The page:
Continue Reading

What I’m reading this week

I’ve been traveling in Asia this week which affords me more time than usual to read. Either the other side of the world is asleep or I’m stuck in transit constantly without wifi so I write, and read. Here’s what I’m reading this week:

Superintelligence by Nick Bostrom

I had a unique opportunity to meet Nick in Munich not too long ago and didn’t realize that the man I met wrote this book until after I started reading it, and looked at the back cover.

Nick is pretty far out there. He writes and talks about the development of the digital or virtual mind as something that is already real. As someone described to me, it’s because in his mind it’s a guarantee these things exist in the future. The book is entirely about what happens when digital brains or AI start to develop in the world and the ramifications for the rest of us walking around in these organic suits, so to speak.

One of the things I truly appreciate about this book is the healthy use of the notes section in the back of the book. Nick repeatedly beats you over the head with facts and cites their source and meaning. I’d hate to get stuck in a debate with him about why what he believes may or may not be possible.

The book is written like a computer wrote it. The notes are referenced by what feels like a computer making sure that us humans aren’t confused by reading it since we don’t know as much as the computer.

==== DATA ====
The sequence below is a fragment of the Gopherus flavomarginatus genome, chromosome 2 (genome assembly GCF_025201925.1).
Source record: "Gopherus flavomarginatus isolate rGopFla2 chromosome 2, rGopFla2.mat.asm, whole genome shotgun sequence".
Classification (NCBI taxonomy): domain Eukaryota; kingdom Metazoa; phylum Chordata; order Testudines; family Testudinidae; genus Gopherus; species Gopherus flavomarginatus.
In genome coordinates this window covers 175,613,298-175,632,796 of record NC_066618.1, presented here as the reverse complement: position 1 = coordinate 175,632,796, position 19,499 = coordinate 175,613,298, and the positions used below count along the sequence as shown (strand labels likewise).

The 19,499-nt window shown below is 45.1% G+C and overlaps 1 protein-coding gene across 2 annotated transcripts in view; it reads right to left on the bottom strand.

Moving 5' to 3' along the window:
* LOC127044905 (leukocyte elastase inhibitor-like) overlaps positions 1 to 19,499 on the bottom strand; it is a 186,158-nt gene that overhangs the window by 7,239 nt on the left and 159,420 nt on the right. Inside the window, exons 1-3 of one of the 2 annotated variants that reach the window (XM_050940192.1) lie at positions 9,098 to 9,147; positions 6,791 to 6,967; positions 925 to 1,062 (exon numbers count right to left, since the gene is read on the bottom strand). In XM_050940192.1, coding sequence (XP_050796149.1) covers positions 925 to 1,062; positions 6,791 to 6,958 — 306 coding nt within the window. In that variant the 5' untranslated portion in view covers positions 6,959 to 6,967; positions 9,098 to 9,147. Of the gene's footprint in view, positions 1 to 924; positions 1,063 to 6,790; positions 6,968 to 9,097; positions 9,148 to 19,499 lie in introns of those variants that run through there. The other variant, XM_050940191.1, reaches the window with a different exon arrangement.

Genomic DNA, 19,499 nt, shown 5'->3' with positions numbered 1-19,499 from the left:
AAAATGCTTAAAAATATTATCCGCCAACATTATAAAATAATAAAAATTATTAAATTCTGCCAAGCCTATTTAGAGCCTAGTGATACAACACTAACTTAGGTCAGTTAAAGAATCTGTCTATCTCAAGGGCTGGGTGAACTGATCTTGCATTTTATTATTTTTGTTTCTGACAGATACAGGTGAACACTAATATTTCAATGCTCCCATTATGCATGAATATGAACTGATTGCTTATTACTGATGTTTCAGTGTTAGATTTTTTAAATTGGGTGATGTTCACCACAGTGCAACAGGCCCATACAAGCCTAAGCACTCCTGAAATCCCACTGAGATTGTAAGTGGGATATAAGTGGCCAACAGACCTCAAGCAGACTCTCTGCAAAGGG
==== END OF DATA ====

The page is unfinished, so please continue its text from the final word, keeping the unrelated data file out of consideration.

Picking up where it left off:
On Immunity: An Inoculation by Eula Biss

I’ve been trying to finish this book for a while. The author writes so eloquently that I feel the need to re-read sentences quite frequently not because of the complexity but because of how thoughtful they are.

The book, is really what reads as a memoir and internal thoughts of whether or not vaccination is good written by an extremely eloquent and intelligent author.

The most intriguing sections to me are the parts of the book that consider the effects of that which we can’t know, describe, or measure yet. The things which medical science allows us to measure may actually be exceeded by the things which it can’t. It’s thoughtful.

The world we’ll all create, even if we do it by accident

There was a time when dynamic websites were interesting.